Beyond GarnishEat & DrinkFeatures


By Debbie AndersonOctober 27, 2021February 1st, 2022No Comments

Beyond Garnish

By Meda Kessler
Food and Table Styling by Jenny Castor
Photos by Meda Kessler

Edible flowers and microgreens are more than just a way to pretty up a plate

A trip to Kemah on Texas’ Gulf Coast in fall of 2020 turned out to be a culinary revelation for Fort Worth chef Jenny Castor.

Micro carrot greens, cubes of roasted sweet potato and a mix of edible flowers plus sultanas and pomegranate seeds make for a stunning salad. A mustard vinaigrette is the perfect topper.

It wasn’t the seafood that drew her interest, although you’ll find your share of fried shrimp at this tourist spot north of Galveston. Castor and friends were there to dine at Eculent, an experiential restaurant where chef David Skinner creates fantastical plates using everything from edible moss to croissant foam. It was Skinner’s use of edible flowers and microgreens that intrigued Castor. She returned home after the multicourse meal — and a tour of Skinner’s “lab” and pantry — determined to add a few unusual dishes to her repertoire.

Castor’s boutique restaurant, Luckybee Kitchen, is on four wheels, but she has always pushed the norm when it comes to food-truck fare. And whether she’s cooking out of the truck for 30 or catering for 300, Castor loves to experiment with unusual flavors, textures and visual appeal. Her food always looks as good as it tastes. From using begonia blooms for a hint of citrus to adding tiny fennel flowers for their licorice taste, Castor makes her meals more magical. And she’s having a blast playing with all the flavor profiles.

“While it’s not uncommon to use small edible flowers as garnish or to sprinkle some microgreens over a dish, I want to make sure they enhance or complement the flavors of the food.”

Making tempura marigolds and sunflowers is challenging, mainly because the batter has to be perfect to achieve the crispy coating. Tiny yellow fennel blossoms add the tang of licorice; honey and a sprinkle of Himalayan sea salt give the deep-fried blooms a sweet and salty finish.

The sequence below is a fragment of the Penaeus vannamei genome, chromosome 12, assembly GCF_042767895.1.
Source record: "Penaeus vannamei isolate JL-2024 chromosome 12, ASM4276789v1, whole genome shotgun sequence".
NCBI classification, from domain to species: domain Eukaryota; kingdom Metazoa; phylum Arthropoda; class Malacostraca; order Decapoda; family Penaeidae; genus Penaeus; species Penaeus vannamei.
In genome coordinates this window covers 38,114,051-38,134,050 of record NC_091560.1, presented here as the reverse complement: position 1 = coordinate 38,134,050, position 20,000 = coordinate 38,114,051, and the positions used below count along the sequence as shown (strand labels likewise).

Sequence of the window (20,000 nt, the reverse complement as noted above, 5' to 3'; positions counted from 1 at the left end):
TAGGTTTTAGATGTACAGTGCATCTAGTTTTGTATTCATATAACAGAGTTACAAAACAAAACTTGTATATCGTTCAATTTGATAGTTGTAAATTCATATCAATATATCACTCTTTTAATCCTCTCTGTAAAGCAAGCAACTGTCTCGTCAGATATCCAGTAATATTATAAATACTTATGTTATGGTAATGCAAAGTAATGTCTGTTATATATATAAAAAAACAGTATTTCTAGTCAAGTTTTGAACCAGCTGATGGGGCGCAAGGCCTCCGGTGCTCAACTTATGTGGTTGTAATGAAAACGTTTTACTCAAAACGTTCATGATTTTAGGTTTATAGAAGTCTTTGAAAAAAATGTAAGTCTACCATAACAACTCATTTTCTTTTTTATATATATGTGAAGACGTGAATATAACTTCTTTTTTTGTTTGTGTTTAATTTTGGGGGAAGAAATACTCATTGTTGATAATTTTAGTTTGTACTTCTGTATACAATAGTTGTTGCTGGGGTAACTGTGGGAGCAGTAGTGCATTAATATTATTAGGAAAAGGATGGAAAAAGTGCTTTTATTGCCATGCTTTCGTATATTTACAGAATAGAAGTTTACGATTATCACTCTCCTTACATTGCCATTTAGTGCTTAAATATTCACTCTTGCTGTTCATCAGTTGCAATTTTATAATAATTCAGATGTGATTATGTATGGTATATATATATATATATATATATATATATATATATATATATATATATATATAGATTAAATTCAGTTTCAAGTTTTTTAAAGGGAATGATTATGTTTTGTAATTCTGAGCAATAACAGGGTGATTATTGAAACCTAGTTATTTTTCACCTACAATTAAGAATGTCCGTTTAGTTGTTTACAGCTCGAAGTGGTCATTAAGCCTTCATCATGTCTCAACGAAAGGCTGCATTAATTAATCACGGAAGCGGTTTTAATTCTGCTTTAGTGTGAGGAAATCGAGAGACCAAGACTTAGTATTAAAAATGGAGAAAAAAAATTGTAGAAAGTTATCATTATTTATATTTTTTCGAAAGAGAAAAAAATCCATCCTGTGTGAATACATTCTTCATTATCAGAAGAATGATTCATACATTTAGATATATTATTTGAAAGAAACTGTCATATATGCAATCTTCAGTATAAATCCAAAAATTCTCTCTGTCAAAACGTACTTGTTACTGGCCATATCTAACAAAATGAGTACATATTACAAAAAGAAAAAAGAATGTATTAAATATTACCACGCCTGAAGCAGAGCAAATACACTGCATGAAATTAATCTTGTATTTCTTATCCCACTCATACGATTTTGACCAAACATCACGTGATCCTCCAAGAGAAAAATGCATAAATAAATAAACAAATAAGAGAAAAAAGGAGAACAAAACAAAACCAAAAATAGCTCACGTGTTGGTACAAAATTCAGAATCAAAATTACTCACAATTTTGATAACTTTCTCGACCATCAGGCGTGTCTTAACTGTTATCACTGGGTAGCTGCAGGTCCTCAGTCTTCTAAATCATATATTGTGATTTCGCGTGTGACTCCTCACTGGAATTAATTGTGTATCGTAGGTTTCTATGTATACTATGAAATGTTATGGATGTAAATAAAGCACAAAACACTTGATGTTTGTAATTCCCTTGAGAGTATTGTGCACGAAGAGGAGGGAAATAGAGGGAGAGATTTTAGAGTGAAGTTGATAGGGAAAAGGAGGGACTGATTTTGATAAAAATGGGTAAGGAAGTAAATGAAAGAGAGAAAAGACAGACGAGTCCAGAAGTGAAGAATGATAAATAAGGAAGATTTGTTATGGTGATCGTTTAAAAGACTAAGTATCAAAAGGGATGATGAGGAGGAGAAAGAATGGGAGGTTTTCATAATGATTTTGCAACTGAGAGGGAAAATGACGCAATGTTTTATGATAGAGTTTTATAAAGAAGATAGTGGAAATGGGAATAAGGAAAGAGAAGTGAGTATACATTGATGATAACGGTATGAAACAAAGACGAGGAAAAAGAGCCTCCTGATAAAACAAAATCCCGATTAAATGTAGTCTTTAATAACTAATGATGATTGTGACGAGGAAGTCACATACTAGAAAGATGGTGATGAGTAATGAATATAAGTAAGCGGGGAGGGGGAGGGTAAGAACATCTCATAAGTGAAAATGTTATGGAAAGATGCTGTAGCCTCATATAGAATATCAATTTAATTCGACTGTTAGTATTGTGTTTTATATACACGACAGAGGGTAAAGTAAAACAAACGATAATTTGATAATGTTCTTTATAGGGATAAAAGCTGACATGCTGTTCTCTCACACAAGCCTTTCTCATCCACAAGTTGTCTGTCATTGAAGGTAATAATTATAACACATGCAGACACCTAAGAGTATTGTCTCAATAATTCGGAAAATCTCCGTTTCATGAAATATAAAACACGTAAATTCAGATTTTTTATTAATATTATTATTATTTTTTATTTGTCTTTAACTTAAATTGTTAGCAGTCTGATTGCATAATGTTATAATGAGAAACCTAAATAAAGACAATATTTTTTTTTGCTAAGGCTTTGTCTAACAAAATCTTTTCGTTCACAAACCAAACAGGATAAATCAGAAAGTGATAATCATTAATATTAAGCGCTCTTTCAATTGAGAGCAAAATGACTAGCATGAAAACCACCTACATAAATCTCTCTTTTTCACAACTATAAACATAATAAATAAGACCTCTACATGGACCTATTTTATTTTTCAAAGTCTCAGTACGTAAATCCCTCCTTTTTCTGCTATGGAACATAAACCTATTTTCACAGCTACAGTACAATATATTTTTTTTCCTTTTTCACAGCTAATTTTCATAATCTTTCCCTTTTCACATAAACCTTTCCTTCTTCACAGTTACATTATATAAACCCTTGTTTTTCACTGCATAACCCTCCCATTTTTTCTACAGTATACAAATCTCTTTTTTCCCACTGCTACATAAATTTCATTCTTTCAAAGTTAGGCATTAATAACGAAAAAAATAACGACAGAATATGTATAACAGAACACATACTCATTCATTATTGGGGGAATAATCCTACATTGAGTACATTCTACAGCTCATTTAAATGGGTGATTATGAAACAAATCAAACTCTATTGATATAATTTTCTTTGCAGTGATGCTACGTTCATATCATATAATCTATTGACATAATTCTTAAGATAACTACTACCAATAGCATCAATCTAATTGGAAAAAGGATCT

Escargot are made more visually appealing when they’re stuffed with butter and herbed ricotta into serving shells. Garlicky blooms punch up the flavor.

We asked Castor to prepare a fall feast that incorporated some of her favorites. She sources them from California and has recently found a supplier in Dallas. “When I get an alert that a package of these has been delivered, it’s like Christmas for me,” she says. “I can be out to dinner with my husband, and all I want to do is run home and open boxes.”

At her Fort Worth home, an oversized kitchen island doubles as a massive workstation and designed to allow Castor to spread things out and experiment. On our tasting day, she’s not only set a beautiful dining table using florals and seasonal gourds — yes, styling is part of her skill set, too — she has set out a wooden board covered in various blooms ranging in size from micro verbena to small sunflowers. We sample them one at a time; the flavors range from subtle to assertive and are easy to identify.

Will flowers become part of our at-home cooking repertoire? Maybe not, although we plan to pay closer attention to what’s in our garden and what’s edible. And when dining out, we’ll now know to treat those fanciful garnishes as part of the meal. Learn more about Castor at

Thinly sliced pepinos swim in a sweet golden broth along with sliced kumquats and begonia blossoms.